And see the lighted windows flame!
She could not bear to see my joy;
And made me a poor orphan boy.
The people's shouts were long and loud,
My mother, shuddering, closed her ears; “Rejoice! rejoice!” still cried the crowd;
My mother answer'd with her tears. “Why are you crying thus," said I,
“While others laugh and shout with joy ?" She kiss'd me-and with such a sigh !
She call’d me her poor orphan boy.
As in her face I look’d, and smiled;
- You'll know too soon, ill-fated child !"
And I'm no more a parent's joy;
What 'tis to be an orphan boy!
Oh! were I by your bounty fed !
Nay, gentle lady, do not chide-
The sailor's orphan boy has pride.
You'll give me clothing, food, employ?
Your happy, happy orphan boy!
FORGET ME NOT.1
Go, youth beloved, in distant glades
New friends, new hopes, new joys to find ! Yet sometimes deign, midst fairer maids,
To think on her thou leav'st behind.
Must never be my happy lot;
Forget me not! forget me not!
Too painful to thy feelings be,
Nor ever deign to think on me: But oh! if grief thy steps attend,
If want, if sickness be thy lot, And thou require a soothing friend,
Forget me not! forget me not!
There's not a leaf within the bower;
There's not a bird upon the tree; There's not a dew-drop on the flower,
But bears the impress, Lord, of Thee!
And gave the bird its thrilling tone:
Till like a diamond's blaze they shone.
The smallest, like the greatest thingsThe sea's vast space, the earth's wide ball
Alike proclaim Thee King of kings. But man alone to bounteous Heaven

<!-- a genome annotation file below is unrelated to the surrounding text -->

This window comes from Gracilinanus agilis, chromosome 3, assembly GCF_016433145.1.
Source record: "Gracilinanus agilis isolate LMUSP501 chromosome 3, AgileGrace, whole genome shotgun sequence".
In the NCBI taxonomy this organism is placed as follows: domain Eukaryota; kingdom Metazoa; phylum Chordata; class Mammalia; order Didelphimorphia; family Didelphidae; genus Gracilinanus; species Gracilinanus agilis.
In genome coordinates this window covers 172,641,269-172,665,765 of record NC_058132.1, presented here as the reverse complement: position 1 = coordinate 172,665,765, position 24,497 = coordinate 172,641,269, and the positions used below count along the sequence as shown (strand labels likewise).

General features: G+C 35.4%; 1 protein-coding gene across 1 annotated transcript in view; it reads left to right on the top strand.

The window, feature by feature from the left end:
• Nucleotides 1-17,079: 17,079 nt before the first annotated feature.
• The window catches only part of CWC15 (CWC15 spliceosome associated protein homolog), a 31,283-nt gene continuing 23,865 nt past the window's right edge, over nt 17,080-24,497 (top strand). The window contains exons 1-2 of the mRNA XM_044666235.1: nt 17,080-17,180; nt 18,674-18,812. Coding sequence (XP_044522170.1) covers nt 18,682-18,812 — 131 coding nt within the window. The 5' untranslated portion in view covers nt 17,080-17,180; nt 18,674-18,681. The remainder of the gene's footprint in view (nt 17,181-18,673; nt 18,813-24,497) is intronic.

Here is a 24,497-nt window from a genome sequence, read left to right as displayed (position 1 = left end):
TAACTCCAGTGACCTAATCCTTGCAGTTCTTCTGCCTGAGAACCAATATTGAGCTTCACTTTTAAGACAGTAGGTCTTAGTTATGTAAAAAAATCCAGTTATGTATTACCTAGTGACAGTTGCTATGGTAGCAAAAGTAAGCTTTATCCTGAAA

Thanksgiving's conscious strains can raise ; To favor'd man alone 'tis given
To join the angelic choir in praise.
Alas! to think one Christian soul
LIES FALSELY CALLED LIES OF BENEVOLENCE.
These are lies which are occasioned by a selfish dread of losing favor, and provoking displeasure by speaking the truth, rather than by real benevolence. Persons, calling themselves benevolent, withhold disagreeable truths, and utter agreeable falsehoods, from a wish to give pleasure, or to avoid giving pain. If you say that you are looking ill, they tell you that you are looking well. If you express a fear that you are growing corpulent, they say you are only just as fat as you ought to be. If you are hoarse in singing, and painfully conscious of it, they declare that they did not perceive it. And this, not from the desire of flattering you, or from the malignant one of wishing to render you ridiculous, by imposing on your credulity, but from the desire of making you pleased with yourself. In short, they lay it down as a rule that you must never scruple to sacrifice the truth, when the alternative is giving the slightest pain or mortification to any one.
I shall leave my readers to decide whether the lies of fear or of benevolence preponderate in the following trifling but characteristic anecdote :-
A TALE OF POTTED SPRATS.
Most mistresses of families have a family receipt-book, and are apt to believe that no receipts are so good as their own.
With one of these notable ladies a young housekeeper went to pass a few days, both at her town and country house. The hostess was skilled not only in culinary lore, but in economy; and was in the habit of setting on her table, even when not alone, whatever her taste or carefulness had led her to pot, pickle, or preserve for occasional use.